The nation posted a current account surplus for the 17th consecutive month in November, providing support for Prime Minister Shinzo Abe’s efforts to boost the world’s third-largest economy.
The excess in the widest measure of the nation’s trade was ¥1.14 trillion in November, up from ¥440.2 billion a year earlier, the Finance Ministry said Tuesday in Tokyo. The median estimate of 23 economists surveyed by Bloomberg was for a surplus of ¥895 billion.
The surplus was supported by a rise in income from investments abroad by Japanese companies as well as a gain in services, which came with an influx of tourists after the yen weakened. The boost helps an economy that has been hurt by a slowdown in exports, including to China, Japan’s biggest trading partner.
“The wider current account surplus bodes well for Japan’s economy,” said Junko Nishioka, chief economist for Japan at Sumitomo Mitsui Banking Corp. in Tokyo. “Going forward, Japan will likely hold onto the surplus trend.”
Declining oil prices and recent gains in the yen, which may push down import prices and improve the trade balance, are expected to help Japan maintain the current-account surplus in coming months, Nishioka said.
Among key components of the current account, the goods trade deficit plunged 57 percent to ¥271.5 billion, with exports falling 6.3 percent and imports sliding 10.9 percent.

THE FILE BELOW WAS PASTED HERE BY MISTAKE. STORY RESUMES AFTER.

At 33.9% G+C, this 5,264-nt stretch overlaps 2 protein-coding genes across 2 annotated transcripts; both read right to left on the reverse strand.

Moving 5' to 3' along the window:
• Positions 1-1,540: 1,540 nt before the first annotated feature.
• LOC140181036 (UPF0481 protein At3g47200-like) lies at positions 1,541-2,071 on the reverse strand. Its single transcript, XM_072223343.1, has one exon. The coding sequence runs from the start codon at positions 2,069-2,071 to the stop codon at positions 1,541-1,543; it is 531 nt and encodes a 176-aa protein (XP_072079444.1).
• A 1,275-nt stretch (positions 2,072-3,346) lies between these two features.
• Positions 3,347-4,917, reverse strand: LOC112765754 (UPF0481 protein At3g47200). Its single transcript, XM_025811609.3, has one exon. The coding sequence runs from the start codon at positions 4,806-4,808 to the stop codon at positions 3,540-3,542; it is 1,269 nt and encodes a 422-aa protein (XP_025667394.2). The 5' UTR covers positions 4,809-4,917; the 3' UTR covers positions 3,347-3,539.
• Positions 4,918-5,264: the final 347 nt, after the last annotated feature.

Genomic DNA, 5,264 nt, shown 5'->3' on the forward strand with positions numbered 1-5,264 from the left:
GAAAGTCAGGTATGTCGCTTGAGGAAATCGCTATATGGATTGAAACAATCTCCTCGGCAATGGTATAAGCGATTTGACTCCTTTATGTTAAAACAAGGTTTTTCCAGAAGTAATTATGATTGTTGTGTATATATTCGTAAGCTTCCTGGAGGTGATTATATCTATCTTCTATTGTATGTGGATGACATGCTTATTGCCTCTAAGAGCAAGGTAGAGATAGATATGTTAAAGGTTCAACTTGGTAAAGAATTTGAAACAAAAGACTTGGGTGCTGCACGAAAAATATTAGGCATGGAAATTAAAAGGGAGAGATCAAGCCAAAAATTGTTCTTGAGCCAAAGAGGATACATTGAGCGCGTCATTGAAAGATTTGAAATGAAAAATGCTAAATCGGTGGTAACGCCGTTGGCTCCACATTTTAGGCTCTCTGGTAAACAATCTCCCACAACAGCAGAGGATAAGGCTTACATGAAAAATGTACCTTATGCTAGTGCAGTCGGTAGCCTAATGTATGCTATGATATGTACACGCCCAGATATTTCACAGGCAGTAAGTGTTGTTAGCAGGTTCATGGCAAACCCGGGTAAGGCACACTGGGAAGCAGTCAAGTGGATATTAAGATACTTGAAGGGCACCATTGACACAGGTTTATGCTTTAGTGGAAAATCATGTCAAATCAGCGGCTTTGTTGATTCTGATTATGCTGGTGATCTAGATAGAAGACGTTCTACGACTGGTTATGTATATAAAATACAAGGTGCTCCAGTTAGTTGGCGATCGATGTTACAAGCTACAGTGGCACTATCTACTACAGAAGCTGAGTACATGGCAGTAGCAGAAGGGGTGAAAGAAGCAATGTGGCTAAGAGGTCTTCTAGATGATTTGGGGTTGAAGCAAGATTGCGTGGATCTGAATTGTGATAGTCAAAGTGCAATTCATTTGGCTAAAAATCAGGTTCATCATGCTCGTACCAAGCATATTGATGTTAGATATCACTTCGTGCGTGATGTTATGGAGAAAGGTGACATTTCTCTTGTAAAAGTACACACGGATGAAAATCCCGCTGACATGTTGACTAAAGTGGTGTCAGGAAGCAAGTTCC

The value of crude oil imports slid 40.9 percent as average oil prices fell 47.7 percent to $47.48 per barrel in the month. The value of liquefied natural gas imports dropped 41.5 percent.
Japan has been relying heavily on energy imports since the March 2011 Fukushima nuclear disaster, with most of the country’s commercial reactors remaining offline amid heightened public concern about their safety.
The primary income surplus was ¥1.54 trillion in November, the largest on record for November, according to the report.
The income surplus, a record high for November since comparable data became available in 1985, was also lifted by a cheaper yen, which helps raise receipts from overseas securities investments.
The yen dropped 5.4 percent year-on-year in the reporting month to an average 122.54 to the dollar. A weaker yen usually supports exports by making products cheaper abroad and lifts the value of overseas revenues in yen terms.
The services balance had a surplus of ¥61.5 billion, helped by charges for the use of intellectual property rights and travel.
The travel surplus expanded about fourfold to ¥98.5 billion, the largest for the month since comparable data became available in 1996, the ministry said.